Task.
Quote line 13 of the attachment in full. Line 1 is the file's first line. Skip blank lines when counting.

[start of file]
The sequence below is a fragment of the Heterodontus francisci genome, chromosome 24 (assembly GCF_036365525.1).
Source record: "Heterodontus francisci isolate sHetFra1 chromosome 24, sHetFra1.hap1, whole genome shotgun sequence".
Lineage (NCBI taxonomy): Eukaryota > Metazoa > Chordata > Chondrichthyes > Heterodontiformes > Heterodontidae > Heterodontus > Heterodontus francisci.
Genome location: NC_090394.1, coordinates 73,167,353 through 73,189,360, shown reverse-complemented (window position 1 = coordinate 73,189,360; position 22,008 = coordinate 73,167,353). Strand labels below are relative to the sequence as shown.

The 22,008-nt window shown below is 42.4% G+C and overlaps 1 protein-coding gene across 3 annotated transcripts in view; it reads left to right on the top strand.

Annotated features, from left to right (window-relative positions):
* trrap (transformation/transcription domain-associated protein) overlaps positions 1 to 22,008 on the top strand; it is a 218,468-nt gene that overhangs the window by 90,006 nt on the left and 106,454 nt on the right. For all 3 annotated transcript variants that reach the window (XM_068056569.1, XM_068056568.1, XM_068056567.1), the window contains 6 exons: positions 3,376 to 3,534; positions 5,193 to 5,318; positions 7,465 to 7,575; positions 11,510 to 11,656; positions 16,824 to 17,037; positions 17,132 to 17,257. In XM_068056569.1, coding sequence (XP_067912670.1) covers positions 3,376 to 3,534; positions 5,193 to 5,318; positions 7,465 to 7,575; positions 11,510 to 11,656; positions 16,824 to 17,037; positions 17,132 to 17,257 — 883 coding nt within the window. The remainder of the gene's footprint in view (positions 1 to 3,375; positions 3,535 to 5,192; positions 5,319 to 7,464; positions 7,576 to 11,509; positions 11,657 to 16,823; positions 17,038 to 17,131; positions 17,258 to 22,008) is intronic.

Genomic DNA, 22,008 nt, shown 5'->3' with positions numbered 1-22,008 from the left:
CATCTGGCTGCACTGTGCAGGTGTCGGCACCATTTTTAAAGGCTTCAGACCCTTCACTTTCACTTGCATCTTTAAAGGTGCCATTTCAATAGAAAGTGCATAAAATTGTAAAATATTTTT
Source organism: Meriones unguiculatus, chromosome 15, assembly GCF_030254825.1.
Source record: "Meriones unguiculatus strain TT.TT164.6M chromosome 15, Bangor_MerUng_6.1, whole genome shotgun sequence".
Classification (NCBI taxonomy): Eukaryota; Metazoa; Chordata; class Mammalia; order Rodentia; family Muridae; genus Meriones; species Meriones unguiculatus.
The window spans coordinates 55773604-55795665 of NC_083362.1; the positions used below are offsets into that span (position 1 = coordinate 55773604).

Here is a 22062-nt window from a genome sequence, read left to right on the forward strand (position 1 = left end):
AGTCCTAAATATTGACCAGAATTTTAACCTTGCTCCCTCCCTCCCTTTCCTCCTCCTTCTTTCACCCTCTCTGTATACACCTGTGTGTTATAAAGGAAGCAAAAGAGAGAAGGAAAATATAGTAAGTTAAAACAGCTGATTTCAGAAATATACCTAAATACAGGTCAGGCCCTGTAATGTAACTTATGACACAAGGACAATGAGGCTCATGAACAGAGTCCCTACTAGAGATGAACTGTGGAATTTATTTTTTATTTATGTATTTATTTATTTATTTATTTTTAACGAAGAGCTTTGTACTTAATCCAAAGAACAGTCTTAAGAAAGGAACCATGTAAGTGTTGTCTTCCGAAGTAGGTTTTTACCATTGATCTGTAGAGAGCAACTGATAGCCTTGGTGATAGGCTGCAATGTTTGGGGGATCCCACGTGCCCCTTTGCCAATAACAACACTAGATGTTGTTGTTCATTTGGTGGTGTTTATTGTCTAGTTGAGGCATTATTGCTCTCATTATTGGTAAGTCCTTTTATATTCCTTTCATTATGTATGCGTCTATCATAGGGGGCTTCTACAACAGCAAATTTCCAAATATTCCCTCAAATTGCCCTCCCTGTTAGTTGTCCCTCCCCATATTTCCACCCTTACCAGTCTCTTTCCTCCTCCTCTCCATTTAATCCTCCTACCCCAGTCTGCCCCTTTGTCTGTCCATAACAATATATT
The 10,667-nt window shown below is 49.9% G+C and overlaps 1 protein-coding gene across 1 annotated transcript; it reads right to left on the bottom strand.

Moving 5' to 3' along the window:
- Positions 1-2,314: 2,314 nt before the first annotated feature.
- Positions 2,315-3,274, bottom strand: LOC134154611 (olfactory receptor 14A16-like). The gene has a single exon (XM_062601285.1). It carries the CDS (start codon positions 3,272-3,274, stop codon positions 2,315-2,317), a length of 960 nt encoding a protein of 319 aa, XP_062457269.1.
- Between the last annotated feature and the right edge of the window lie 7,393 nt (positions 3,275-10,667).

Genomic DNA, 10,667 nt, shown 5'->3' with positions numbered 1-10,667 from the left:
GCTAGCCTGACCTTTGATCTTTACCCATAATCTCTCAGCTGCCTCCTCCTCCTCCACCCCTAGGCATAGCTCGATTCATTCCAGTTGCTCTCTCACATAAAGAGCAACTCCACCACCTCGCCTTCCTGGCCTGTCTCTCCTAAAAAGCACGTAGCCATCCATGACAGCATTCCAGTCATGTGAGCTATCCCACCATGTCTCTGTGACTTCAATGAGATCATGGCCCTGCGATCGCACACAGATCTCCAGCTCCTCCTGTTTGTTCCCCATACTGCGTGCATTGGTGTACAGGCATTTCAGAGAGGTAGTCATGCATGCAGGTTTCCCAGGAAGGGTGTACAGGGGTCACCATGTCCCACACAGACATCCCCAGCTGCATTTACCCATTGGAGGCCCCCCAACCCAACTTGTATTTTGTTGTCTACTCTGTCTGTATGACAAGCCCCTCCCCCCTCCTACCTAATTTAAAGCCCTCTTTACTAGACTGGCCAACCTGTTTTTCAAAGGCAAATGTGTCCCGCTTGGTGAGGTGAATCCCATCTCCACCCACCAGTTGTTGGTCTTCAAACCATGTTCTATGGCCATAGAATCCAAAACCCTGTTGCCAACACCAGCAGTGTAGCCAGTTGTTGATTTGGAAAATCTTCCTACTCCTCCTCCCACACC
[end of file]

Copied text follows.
The window spans coordinates 55773604-55795665 of NC_083362.1; the positions used below are offsets into that span (position 1 = coordinate 55773604).